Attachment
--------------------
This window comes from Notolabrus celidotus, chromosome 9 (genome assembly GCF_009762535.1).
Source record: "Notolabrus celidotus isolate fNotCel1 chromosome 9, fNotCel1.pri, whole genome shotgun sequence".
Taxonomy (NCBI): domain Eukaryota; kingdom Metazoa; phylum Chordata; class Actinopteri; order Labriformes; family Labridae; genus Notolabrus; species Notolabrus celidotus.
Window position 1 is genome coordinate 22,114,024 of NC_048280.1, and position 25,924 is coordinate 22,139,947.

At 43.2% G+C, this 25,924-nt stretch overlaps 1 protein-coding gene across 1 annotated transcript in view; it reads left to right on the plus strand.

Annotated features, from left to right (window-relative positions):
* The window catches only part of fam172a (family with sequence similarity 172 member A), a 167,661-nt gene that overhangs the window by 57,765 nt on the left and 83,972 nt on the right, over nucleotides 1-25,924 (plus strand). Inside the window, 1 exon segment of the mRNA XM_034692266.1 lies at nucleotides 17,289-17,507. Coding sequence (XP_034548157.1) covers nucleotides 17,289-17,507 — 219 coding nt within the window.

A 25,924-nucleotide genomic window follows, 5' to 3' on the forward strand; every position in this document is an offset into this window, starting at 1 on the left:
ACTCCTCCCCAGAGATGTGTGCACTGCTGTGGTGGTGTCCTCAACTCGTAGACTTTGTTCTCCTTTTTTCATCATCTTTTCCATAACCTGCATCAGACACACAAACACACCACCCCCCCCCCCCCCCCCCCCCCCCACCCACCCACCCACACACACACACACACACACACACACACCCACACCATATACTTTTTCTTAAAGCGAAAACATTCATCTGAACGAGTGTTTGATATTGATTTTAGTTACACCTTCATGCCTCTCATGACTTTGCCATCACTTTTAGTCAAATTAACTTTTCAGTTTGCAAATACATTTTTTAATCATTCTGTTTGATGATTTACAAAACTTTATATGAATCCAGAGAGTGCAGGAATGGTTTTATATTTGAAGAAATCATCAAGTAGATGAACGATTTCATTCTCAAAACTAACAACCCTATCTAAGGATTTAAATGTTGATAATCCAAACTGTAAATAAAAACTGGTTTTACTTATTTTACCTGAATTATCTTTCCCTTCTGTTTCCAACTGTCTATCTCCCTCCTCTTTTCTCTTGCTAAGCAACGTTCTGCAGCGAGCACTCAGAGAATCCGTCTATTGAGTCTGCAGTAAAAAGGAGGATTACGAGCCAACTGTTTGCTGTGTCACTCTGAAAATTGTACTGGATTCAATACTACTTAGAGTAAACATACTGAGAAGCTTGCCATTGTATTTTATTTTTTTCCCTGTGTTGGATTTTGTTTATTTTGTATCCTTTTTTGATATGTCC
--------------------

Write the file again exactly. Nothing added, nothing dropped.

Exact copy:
This window comes from Notolabrus celidotus, chromosome 9 (genome assembly GCF_009762535.1).
Source record: "Notolabrus celidotus isolate fNotCel1 chromosome 9, fNotCel1.pri, whole genome shotgun sequence".
Taxonomy (NCBI): domain Eukaryota; kingdom Metazoa; phylum Chordata; class Actinopteri; order Labriformes; family Labridae; genus Notolabrus; species Notolabrus celidotus.
Window position 1 is genome coordinate 22,114,024 of NC_048280.1, and position 25,924 is coordinate 22,139,947.

At 43.2% G+C, this 25,924-nt stretch overlaps 1 protein-coding gene across 1 annotated transcript in view; it reads left to right on the plus strand.

Annotated features, from left to right (window-relative positions):
* The window catches only part of fam172a (family with sequence similarity 172 member A), a 167,661-nt gene that overhangs the window by 57,765 nt on the left and 83,972 nt on the right, over nucleotides 1-25,924 (plus strand). Inside the window, 1 exon segment of the mRNA XM_034692266.1 lies at nucleotides 17,289-17,507. Coding sequence (XP_034548157.1) covers nucleotides 17,289-17,507 — 219 coding nt within the window.

A 25,924-nucleotide genomic window follows, 5' to 3' on the forward strand; every position in this document is an offset into this window, starting at 1 on the left:
ACTCCTCCCCAGAGATGTGTGCACTGCTGTGGTGGTGTCCTCAACTCGTAGACTTTGTTCTCCTTTTTTCATCATCTTTTCCATAACCTGCATCAGACACACAAACACACCACCCCCCCCCCCCCCCCCCCCCCCCACCCACCCACCCACACACACACACACACACACACACACACCCACACCATATACTTTTTCTTAAAGCGAAAACATTCATCTGAACGAGTGTTTGATATTGATTTTAGTTACACCTTCATGCCTCTCATGACTTTGCCATCACTTTTAGTCAAATTAACTTTTCAGTTTGCAAATACATTTTTTAATCATTCTGTTTGATGATTTACAAAACTTTATATGAATCCAGAGAGTGCAGGAATGGTTTTATATTTGAAGAAATCATCAAGTAGATGAACGATTTCATTCTCAAAACTAACAACCCTATCTAAGGATTTAAATGTTGATAATCCAAACTGTAAATAAAAACTGGTTTTACTTATTTTACCTGAATTATCTTTCCCTTCTGTTTCCAACTGTCTATCTCCCTCCTCTTTTCTCTTGCTAAGCAACGTTCTGCAGCGAGCACTCAGAGAATCCGTCTATTGAGTCTGCAGTAAAAAGGAGGATTACGAGCCAACTGTTTGCTGTGTCACTCTGAAAATTGTACTGGATTCAATACTACTTAGAGTAAACATACTGAGAAGCTTGCCATTGTATTTTATTTTTTTCCCTGTGTTGGATTTTGTTTATTTTGTATCCTTTTTTGATATGTCC